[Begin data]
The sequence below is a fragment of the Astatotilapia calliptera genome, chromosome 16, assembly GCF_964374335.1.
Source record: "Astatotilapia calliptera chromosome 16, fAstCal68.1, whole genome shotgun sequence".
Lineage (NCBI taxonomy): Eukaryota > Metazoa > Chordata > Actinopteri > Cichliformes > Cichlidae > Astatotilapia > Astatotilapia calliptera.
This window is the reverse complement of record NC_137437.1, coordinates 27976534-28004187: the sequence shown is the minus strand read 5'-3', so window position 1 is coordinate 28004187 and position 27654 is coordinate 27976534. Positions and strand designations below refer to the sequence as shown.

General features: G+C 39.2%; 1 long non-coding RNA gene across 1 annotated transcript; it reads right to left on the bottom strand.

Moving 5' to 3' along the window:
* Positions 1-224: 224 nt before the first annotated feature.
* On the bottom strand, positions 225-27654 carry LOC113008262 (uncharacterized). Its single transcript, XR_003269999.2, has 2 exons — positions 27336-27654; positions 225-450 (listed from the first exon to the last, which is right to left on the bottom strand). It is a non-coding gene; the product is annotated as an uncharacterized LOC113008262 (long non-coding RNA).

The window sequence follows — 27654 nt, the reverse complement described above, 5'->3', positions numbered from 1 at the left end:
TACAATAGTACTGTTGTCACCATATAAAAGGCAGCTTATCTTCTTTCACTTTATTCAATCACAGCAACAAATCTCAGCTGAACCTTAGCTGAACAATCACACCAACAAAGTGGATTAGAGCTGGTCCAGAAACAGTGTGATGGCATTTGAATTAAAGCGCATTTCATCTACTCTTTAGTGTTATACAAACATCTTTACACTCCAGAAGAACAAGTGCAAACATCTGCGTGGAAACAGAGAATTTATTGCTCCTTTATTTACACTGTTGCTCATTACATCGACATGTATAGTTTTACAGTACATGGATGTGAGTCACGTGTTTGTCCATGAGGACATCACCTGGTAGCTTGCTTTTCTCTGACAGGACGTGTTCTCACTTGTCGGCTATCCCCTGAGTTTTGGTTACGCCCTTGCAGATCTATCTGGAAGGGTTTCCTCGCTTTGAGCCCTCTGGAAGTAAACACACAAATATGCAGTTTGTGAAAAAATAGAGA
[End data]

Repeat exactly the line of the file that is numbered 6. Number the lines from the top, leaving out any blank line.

Moving 5' to 3' along the window: